[2] In the case before us, there is no evidence of any verbal agreement on the part of the appellant to pay this debt and the respondents rely entirely upon the escrow agreement and the other evidence above referred to. The only reference to the subject in the agreement of exchange is the provision that the deed shall contain a recital to the effect that the grantee assumes and agrees to pay the indebtedness. While the appellant was one of the grantees originally named in the agreement and while he would have been bound had the exchange been concluded in that form, his agreement was to the effect that the grantee named in the deed should be bound rather than an independent agreement that he would pay the debt regardless of whether or not he was a grantee. After the appellant made the change, calling for the elimination of his name as a grantee, the escrow was closed in the manner then provided. While the appellant would have no right to make this change without the knowledge and consent of the other party to the agreement, the only evidence before us indicates that the other party had such knowledge through his agent, and his consent must be implied from the fact that he then enabled the escrow to be thus closed by conveying the property to the sole remaining grantee. The escrow holder was also the agent of Brown and the agent's knowledge of the change in the contract must be imputed to the principal (Early v. Owens, 109 Cal. App. 489 [293 P. 136]). Moreover, Brown consented to the change and confirmed the same by executing and delivering a deed in which Helen K. Beck was named as the sole grantee. Under these circumstances, we think that Brown released the appellant from any personal obligation to pay the debt and the respondents' rights are dependent upon those of Brown.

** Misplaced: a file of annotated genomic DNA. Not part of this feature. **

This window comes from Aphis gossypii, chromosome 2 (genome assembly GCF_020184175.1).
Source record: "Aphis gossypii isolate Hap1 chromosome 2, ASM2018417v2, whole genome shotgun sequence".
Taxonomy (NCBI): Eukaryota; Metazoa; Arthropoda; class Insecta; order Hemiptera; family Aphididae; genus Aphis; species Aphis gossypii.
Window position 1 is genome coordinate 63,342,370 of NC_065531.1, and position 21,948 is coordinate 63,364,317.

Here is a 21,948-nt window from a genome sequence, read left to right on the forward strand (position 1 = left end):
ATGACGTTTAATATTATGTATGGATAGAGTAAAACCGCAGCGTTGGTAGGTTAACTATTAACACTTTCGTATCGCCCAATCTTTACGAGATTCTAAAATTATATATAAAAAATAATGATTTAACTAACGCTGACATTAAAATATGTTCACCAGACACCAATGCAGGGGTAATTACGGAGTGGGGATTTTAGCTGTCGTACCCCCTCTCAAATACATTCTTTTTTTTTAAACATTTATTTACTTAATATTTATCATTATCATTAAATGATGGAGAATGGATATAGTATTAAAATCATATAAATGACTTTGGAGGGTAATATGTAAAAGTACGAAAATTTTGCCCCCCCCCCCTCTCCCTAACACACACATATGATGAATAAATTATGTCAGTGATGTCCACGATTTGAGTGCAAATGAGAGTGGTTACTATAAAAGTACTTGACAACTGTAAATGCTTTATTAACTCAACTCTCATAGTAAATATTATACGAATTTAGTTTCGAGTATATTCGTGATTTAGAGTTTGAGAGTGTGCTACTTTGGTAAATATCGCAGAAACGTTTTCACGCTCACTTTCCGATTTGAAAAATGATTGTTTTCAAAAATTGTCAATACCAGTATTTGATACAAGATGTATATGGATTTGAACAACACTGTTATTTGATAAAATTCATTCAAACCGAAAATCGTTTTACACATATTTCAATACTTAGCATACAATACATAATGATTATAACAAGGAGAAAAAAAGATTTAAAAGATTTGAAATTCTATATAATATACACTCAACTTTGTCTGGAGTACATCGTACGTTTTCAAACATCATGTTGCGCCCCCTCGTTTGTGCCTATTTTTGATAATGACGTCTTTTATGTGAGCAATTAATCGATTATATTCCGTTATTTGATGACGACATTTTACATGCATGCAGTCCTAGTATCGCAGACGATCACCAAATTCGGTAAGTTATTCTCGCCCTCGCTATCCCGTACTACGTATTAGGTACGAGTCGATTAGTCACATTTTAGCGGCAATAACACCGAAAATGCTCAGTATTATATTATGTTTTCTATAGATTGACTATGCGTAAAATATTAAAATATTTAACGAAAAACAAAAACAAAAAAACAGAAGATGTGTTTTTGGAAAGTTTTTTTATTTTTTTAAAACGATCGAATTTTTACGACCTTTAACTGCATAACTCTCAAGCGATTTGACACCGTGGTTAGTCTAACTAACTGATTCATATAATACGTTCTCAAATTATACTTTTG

[3] The respondents argue that the fact that the appellant's wife had no knowledge of the transaction discloses that the appellant was the real party in interest and that he was, in fact, the real grantee. Although this might be material as to the wife's liability it is immaterial as to the appellant because he had been eliminated as a grantee, the [1 Cal. App. 2d 496] only basis for holding him at all under the contract, with the implied, if not the actual, consent of the other party thereto. Whether or not he was the real party in interest is immaterial when the contract was so changed as to relieve him from any agreement to pay the debt. While it is argued that the real intention of the parties was that the appellant should assume and agree to pay the amount of this encumbrance, there is no evidence to show this except the escrow agreement itself which, in its final stage, was to the contrary. The parties had a right to agree on a change of grantees, and a court may not make a new contract for them.

[4] The respondents are trying to collect a deficiency judgment from a stranger to the original loan. While they would be entitled to the benefit of any such contract which was made by their original debtors, they must show that one was entered into by the party sought to be charged. The burden was upon them to show that the appellant agreed to pay this debt and we think this burden has not been met by the evidence here produced.

The judgment is reversed.

Marks, J., and Jennings, J., concurred.